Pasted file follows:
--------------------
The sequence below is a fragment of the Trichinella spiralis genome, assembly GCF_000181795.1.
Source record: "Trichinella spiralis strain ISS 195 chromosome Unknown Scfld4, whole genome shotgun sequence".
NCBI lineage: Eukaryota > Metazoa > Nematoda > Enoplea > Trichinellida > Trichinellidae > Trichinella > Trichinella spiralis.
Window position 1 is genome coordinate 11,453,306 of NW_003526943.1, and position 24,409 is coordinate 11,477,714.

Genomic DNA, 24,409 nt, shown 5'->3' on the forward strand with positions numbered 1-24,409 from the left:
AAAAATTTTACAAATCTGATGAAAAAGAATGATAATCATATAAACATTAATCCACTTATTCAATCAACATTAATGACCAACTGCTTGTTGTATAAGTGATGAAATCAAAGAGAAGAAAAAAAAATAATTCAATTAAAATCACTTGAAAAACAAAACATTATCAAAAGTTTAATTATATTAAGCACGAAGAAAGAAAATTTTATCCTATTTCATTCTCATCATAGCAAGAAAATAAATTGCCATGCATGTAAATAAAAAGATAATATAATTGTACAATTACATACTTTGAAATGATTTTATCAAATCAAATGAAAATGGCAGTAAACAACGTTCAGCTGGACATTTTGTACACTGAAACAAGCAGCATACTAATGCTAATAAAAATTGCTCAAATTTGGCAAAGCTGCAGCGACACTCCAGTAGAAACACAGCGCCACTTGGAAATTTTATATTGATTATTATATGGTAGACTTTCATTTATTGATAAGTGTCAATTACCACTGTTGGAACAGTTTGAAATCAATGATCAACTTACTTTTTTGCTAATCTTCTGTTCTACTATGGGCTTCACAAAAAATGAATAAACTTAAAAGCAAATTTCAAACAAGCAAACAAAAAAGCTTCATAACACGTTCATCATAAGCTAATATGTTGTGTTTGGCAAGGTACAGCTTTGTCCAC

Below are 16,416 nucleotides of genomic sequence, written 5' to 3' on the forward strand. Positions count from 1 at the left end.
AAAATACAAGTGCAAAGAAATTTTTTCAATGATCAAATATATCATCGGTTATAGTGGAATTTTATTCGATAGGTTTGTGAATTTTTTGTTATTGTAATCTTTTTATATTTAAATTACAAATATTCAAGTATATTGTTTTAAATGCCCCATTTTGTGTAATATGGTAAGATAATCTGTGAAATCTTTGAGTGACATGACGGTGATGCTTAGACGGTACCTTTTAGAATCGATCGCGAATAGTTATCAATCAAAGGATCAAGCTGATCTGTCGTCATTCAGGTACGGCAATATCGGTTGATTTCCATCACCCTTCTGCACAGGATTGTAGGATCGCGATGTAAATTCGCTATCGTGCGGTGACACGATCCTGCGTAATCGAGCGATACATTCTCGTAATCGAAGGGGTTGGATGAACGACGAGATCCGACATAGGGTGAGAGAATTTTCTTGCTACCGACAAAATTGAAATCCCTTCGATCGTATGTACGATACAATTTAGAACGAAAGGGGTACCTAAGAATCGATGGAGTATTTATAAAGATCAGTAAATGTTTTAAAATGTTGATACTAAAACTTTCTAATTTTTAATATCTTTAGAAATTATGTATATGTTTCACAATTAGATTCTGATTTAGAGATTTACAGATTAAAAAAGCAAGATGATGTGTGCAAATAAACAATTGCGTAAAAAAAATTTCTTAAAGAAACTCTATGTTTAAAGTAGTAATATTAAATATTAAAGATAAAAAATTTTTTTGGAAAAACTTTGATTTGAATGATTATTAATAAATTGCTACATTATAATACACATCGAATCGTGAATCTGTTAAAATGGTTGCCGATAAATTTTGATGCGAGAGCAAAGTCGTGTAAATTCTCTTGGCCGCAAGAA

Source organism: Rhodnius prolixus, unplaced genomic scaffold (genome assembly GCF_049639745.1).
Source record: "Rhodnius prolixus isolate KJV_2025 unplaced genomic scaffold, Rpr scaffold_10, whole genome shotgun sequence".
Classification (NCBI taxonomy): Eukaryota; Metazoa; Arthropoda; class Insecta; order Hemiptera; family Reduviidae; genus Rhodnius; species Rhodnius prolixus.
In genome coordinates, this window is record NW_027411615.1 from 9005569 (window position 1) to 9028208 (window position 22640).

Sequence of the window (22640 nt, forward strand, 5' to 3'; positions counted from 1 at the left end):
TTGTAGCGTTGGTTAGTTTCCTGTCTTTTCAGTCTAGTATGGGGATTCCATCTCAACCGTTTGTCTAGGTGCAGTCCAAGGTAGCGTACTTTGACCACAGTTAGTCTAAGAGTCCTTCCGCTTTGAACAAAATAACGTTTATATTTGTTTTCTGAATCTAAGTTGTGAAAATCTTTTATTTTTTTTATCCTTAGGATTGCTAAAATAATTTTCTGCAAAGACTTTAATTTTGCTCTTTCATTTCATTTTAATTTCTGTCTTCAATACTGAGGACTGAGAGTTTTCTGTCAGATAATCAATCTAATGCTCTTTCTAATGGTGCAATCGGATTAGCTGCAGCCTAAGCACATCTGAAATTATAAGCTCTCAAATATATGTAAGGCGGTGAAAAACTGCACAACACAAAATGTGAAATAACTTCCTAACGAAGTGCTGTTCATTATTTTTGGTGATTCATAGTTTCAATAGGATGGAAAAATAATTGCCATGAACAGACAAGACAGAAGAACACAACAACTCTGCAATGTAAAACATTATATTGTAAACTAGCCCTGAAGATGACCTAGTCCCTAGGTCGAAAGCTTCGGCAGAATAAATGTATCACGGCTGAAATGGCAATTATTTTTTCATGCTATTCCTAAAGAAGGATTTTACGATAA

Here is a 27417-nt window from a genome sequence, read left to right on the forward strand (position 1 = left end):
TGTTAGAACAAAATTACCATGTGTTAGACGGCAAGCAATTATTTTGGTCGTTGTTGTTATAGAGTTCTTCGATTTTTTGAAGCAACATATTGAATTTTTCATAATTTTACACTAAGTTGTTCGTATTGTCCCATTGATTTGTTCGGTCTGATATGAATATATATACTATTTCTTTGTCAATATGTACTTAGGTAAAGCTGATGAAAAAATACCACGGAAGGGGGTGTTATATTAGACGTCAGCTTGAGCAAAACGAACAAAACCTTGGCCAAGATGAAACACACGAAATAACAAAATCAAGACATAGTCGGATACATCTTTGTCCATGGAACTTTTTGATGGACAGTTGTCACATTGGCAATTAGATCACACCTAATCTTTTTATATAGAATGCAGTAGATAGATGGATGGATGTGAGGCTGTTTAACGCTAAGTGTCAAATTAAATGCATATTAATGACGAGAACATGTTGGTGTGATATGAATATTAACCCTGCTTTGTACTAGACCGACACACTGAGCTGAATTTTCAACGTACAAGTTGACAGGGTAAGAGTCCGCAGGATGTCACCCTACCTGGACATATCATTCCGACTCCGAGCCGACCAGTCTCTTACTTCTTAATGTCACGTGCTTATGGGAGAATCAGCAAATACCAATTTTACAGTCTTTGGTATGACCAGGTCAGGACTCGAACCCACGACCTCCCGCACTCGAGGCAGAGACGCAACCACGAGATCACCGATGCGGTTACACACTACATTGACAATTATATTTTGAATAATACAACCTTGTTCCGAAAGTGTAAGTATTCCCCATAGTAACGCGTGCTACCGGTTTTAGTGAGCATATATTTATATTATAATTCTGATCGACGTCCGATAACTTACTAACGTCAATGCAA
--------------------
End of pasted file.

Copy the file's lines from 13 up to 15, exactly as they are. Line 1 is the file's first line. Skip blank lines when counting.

Sequence of the window (22640 nt, forward strand, 5' to 3'; positions counted from 1 at the left end):
TTGTAGCGTTGGTTAGTTTCCTGTCTTTTCAGTCTAGTATGGGGATTCCATCTCAACCGTTTGTCTAGGTGCAGTCCAAGGTAGCGTACTTTGACCACAGTTAGTCTAAGAGTCCTTCCGCTTTGAACAAAATAACGTTTATATTTGTTTTCTGAATCTAAGTTGTGAAAATCTTTTATTTTTTTTATCCTTAGGATTGCTAAAATAATTTTCTGCAAAGACTTTAATTTTGCTCTTTCATTTCATTTTAATTTCTGTCTTCAATACTGAGGACTGAGAGTTTTCTGTCAGATAATCAATCTAATGCTCTTTCTAATGGTGCAATCGGATTAGCTGCAGCCTAAGCACATCTGAAATTATAAGCTCTCAAATATATGTAAGGCGGTGAAAAACTGCACAACACAAAATGTGAAATAACTTCCTAACGAAGTGCTGTTCATTATTTTTGGTGATTCATAGTTTCAATAGGATGGAAAAATAATTGCCATGAACAGACAAGACAGAAGAACACAACAACTCTGCAATGTAAAACATTATATTGTAAACTAGCCCTGAAGATGACCTAGTCCCTAGGTCGAAAGCTTCGGCAGAATAAATGTATCACGGCTGAAATGGCAATTATTTTTTCATGCTATTCCTAAAGAAGGATTTTACGATAA

Here is a 27417-nt window from a genome sequence, read left to right on the forward strand (position 1 = left end):